Due to these severe wet conditions, they faced the additional complication that they were unable to get their vehicles as close as normal to reduce the distance they were required to walk.


Every location presented the same waterlogged terrain to overcome and boots were quickly overwhelmed.


 The barn owls found seemed to appreciate this effort and were quick to return to the cleaned boxes afterwards.


Once the task was commenced it was pursued until completion. Progress was interrupted many times due to rapidly changing weather forecasts. Some sites were extremely waterlogged after days of heavy rainfall so the team had to miss them and move on to others that were more accessible. Working constantly in deep wet mud and waterlogged fields made clothing quickly resemble the terrain. The rungs of the ladders became as muddy as the ground and this transferred to their hands and clothing. Working was therefore difficult and had to be performed with extreme care. With 80% of our national barn owl population relying on boxes such as these to survive, the effort however problematical is worthwhile and justifies all the expenditure we incur annually taken from group funds. This is one of causes we appeal for help for from our supporters and others at our annual fundraising events. Without this help we could not fund this conservation effort. Failure to regularly undertake this task leads to a much-shortened lifespan for the boxes, thus increasing our costs and allows bacteria/insect infestation to occur within them to the detriment of the occupants and breeding success.


            Each box is cleaned and restored with a coat of paint.              


All tree growth impeding flight path access is removed.


The sight of a magnificent barn owl from one of our boxes sweeping across the countryside makes all our effort worthwhile.




Volunteers worked very hard on the maintenance of the small Hassocks nature reserve named Talbot Field in very wet and muddy conditions until March this year. We began the task at this site in January. The weather had been very wet for several months and the ground was waterlogged in many places. This made working difficult. Many volunteers attended despite the conditions and a lot of intrusive brush clearance and renovation work was completed.

The aim had been to complete this activity before spring to give the spring flowers clear space to flourish and bloom. It had taken many weeks to remove the brush and a lot of volunteer effort to rake and pile up the cuttings. This was eventually completed and piles of debris were locally stacked all around the site. We then began transporting these piles to a central stack at the rear of the site where they would be burnt. Unfortunately, the first COVID-19 ‘lockdown’ occurred before we could complete the process so the site was left with many piles remaining. It resumed again when lockdown ceased but subject to social distancing and other Government safety restrictions. The volunteers worked hard to finally complete the task in July.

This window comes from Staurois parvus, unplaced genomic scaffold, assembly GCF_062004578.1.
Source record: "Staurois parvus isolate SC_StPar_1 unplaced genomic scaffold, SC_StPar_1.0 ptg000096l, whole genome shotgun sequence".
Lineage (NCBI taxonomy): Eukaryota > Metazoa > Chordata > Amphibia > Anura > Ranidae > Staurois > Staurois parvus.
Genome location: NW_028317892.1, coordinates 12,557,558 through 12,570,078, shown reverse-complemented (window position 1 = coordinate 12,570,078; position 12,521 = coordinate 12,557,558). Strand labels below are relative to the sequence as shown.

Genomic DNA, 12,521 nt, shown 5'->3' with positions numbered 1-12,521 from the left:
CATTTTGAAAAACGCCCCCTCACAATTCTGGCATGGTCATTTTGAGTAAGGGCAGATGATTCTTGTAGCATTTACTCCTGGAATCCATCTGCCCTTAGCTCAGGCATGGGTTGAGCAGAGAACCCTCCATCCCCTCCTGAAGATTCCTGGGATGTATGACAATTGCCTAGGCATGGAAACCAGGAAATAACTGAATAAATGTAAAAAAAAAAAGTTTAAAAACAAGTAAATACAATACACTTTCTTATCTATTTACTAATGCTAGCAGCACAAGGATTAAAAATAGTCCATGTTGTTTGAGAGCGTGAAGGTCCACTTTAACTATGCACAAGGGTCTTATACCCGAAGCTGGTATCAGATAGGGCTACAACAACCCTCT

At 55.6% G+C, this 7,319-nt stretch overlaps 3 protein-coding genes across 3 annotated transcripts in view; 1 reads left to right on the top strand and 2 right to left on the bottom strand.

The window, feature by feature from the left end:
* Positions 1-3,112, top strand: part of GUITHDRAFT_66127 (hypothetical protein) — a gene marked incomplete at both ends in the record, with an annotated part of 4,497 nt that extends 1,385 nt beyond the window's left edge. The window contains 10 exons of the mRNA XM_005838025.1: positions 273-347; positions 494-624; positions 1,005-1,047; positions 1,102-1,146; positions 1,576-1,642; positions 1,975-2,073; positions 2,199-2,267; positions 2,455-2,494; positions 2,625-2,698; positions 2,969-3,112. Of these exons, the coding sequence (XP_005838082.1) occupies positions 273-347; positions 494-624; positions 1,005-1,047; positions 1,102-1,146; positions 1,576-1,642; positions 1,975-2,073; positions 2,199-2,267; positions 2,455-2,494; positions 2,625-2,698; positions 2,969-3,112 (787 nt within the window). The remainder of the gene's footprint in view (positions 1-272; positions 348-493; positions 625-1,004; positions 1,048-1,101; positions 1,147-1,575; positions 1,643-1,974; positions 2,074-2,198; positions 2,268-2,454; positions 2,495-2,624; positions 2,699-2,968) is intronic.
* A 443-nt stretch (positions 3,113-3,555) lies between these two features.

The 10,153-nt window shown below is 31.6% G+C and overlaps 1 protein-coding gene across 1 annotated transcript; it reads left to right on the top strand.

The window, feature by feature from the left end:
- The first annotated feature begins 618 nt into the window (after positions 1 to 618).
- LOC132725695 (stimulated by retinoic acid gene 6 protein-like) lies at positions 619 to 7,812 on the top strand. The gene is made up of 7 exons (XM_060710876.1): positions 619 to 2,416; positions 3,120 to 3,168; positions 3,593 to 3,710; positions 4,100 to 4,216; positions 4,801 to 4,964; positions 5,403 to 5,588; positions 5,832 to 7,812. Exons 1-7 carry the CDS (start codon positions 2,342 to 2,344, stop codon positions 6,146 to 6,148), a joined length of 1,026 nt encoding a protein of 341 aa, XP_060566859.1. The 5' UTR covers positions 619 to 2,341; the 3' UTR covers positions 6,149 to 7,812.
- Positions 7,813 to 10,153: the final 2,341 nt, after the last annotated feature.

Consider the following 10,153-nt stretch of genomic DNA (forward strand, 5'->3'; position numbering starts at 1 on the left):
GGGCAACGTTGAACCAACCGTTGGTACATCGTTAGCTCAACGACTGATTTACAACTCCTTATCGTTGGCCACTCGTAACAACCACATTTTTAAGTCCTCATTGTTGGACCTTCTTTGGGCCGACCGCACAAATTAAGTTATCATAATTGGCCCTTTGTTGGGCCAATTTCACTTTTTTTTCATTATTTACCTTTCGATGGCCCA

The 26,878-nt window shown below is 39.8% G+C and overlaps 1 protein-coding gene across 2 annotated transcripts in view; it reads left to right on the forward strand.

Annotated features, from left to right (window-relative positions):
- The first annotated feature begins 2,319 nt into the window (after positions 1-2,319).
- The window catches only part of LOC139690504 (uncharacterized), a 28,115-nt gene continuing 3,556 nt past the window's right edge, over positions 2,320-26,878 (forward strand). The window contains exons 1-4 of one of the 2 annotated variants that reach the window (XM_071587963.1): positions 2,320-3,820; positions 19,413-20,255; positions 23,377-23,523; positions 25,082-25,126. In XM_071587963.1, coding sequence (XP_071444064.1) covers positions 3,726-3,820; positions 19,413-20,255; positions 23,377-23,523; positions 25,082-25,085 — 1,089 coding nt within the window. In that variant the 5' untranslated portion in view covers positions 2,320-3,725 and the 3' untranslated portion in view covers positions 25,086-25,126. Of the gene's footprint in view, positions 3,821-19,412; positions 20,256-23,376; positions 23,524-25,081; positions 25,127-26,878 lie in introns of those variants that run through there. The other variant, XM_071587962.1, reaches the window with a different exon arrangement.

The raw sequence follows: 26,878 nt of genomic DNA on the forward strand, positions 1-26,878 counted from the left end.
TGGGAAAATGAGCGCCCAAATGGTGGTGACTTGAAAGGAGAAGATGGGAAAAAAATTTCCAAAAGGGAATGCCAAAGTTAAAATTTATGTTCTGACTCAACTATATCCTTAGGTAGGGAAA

The woodland floor is tackled to remove brush and fallen branches with footpaths cleared to restore public access.


After a lot of hard work, two volunteers take a well-earned break. Sadly our valued colleague and committee member Eric on the right passed away unexpectedly in November. He will be greatly missed.


Volunteers remove all clearance debris in readiness for summer. 


All this effort allowed the meadow to flourish and support local wildlife in the following months.




The initial inspections our group carries out identifies which boxes have owl broods in and allow us to establish their size to determine when they are old enough to have identification rings fitted.  Due to the variation in sizes even in one box brood this is quite complex and means many return visits to specific boxes to ensure the birds receive their rings at the required stage of development. Often this is based on noting the size of the smallest member of the family and calculating when it will be ready. This is complicated further on some occasions when food is in short supply by the smallest one being eaten by its siblings in the meantime. It also often means that the smallest one’s bigger siblings are very large and a handful to deal with on the return visit.


Barn owl young were found in many boxes on our initial visits.


The barn owl young found in the boxes were ringed when they reached a sufficient stage of development.


The whole breeding check/ringing activity occupies several authorised people for many months of the summer in our area before all are satisfactorily recorded. The results are then forwarded to allow population records to be kept for the whole country. Originally severely endangered, years of conservation effort have restored their population number but it is only with continuing nurturing by volunteers that it will be maintained.




With a back-log of nature conservation work to complete before the end of the year, The Woodland, Flora & Fauna Group volunteer work force moved on quickly to the Sayers Common Pond location at the end of July.


Observing all 2020 coronavirus social distancing and other limitations, volunteers moved in to restore the pond.


With years of experience behind many of them, they expertly began to tackle the task.